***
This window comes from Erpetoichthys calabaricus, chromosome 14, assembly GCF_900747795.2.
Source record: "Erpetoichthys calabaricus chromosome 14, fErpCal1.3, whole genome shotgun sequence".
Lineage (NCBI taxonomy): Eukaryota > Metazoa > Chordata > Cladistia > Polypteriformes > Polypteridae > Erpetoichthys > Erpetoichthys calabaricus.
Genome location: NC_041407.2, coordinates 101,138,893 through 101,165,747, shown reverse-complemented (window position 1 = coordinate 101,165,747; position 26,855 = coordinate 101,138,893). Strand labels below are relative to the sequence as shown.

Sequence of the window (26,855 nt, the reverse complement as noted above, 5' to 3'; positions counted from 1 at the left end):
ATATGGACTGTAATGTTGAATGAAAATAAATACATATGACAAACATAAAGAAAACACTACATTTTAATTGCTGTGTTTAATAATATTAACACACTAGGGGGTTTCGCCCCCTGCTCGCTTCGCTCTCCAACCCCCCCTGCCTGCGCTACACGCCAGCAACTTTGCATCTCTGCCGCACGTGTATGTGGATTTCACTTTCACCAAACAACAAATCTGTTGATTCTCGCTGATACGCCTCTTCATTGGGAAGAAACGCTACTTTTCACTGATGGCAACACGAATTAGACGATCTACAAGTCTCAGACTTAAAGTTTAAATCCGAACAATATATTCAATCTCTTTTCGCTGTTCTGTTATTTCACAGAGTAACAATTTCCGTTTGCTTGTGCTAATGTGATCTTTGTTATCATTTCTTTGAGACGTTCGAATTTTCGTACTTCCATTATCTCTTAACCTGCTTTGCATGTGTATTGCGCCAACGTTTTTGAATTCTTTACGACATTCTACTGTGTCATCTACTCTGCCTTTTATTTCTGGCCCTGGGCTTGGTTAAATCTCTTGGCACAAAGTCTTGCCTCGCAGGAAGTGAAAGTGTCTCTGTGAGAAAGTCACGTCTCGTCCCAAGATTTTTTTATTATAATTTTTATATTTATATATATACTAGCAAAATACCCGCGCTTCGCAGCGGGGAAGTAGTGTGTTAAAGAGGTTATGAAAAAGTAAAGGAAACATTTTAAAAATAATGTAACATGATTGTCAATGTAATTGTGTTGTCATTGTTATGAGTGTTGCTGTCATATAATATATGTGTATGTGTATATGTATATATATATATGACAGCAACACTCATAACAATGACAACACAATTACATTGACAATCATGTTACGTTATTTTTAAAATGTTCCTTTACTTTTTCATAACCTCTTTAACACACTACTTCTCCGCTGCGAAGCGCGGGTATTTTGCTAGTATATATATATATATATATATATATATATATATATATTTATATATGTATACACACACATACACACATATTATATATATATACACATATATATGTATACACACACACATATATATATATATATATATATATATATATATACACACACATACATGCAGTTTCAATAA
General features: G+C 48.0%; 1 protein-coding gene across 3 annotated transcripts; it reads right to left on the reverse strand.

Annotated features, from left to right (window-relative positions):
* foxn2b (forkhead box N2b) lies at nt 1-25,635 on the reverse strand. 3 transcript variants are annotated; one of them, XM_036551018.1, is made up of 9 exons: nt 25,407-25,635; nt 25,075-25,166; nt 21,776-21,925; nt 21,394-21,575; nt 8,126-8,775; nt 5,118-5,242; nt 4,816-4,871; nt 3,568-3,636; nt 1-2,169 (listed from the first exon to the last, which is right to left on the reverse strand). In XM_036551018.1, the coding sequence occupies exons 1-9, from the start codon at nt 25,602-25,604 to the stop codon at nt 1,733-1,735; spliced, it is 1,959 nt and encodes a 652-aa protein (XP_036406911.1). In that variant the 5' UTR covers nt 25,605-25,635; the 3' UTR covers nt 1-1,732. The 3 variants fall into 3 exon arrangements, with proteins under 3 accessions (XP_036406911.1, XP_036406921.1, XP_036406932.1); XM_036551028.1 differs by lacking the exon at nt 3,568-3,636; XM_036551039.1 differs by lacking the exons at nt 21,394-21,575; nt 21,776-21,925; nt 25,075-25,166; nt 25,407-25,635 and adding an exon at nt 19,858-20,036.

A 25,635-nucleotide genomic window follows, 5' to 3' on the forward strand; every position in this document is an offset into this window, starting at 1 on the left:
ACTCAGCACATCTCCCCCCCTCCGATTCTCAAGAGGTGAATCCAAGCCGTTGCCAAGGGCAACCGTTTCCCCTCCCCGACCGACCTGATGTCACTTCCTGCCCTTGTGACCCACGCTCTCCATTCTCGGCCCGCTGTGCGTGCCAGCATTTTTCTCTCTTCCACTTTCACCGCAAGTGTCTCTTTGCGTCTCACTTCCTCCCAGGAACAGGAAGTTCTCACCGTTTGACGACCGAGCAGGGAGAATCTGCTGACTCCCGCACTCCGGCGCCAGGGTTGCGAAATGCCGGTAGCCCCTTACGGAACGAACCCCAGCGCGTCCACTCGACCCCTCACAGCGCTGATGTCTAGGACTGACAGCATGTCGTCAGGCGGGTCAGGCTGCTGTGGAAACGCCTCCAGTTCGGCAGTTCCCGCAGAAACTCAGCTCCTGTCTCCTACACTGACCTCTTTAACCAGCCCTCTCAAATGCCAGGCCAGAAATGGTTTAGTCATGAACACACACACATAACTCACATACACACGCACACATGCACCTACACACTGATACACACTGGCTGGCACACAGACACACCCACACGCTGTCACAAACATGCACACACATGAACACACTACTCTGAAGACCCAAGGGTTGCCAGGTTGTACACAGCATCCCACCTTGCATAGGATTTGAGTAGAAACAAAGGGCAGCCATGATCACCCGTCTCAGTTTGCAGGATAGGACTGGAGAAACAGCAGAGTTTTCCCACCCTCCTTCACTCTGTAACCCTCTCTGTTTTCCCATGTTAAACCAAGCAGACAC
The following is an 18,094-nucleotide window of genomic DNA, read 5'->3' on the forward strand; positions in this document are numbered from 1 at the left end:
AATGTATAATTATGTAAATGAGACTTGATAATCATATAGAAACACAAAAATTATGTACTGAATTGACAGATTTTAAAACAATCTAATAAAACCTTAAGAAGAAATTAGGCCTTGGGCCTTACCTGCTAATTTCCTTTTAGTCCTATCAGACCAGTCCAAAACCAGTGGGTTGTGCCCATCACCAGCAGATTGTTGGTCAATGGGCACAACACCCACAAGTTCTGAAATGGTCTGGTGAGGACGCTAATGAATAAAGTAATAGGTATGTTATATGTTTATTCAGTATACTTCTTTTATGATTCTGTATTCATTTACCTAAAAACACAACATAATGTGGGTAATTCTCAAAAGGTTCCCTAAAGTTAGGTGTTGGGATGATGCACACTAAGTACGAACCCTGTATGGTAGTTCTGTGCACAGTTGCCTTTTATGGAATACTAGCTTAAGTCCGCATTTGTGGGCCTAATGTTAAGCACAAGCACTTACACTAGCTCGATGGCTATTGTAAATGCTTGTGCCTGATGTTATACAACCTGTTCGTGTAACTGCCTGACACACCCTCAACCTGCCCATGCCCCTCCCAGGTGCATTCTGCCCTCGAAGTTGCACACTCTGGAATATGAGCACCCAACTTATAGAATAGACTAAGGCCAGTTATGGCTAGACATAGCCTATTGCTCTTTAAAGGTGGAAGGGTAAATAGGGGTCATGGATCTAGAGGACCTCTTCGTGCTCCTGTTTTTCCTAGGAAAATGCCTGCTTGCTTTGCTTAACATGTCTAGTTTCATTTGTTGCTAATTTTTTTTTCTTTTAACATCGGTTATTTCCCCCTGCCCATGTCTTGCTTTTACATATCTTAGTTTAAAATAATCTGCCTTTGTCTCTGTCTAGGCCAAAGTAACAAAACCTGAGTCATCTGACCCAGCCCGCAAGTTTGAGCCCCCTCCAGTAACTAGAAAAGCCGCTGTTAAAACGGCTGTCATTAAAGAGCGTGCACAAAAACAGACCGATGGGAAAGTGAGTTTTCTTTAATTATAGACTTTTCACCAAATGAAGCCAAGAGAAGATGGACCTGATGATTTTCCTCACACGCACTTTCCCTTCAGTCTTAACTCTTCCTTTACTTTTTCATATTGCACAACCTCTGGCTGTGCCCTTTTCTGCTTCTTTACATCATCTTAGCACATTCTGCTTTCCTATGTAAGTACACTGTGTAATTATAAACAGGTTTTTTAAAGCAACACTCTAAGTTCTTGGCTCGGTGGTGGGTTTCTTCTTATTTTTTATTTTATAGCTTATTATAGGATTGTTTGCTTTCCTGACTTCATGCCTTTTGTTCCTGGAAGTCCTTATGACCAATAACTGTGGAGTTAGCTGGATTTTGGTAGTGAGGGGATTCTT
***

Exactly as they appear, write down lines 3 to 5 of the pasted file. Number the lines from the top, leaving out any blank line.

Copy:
Lineage (NCBI taxonomy): Eukaryota > Metazoa > Chordata > Cladistia > Polypteriformes > Polypteridae > Erpetoichthys > Erpetoichthys calabaricus.
Genome location: NC_041407.2, coordinates 101,138,893 through 101,165,747, shown reverse-complemented (window position 1 = coordinate 101,165,747; position 26,855 = coordinate 101,138,893). Strand labels below are relative to the sequence as shown.

Sequence of the window (26,855 nt, the reverse complement as noted above, 5' to 3'; positions counted from 1 at the left end):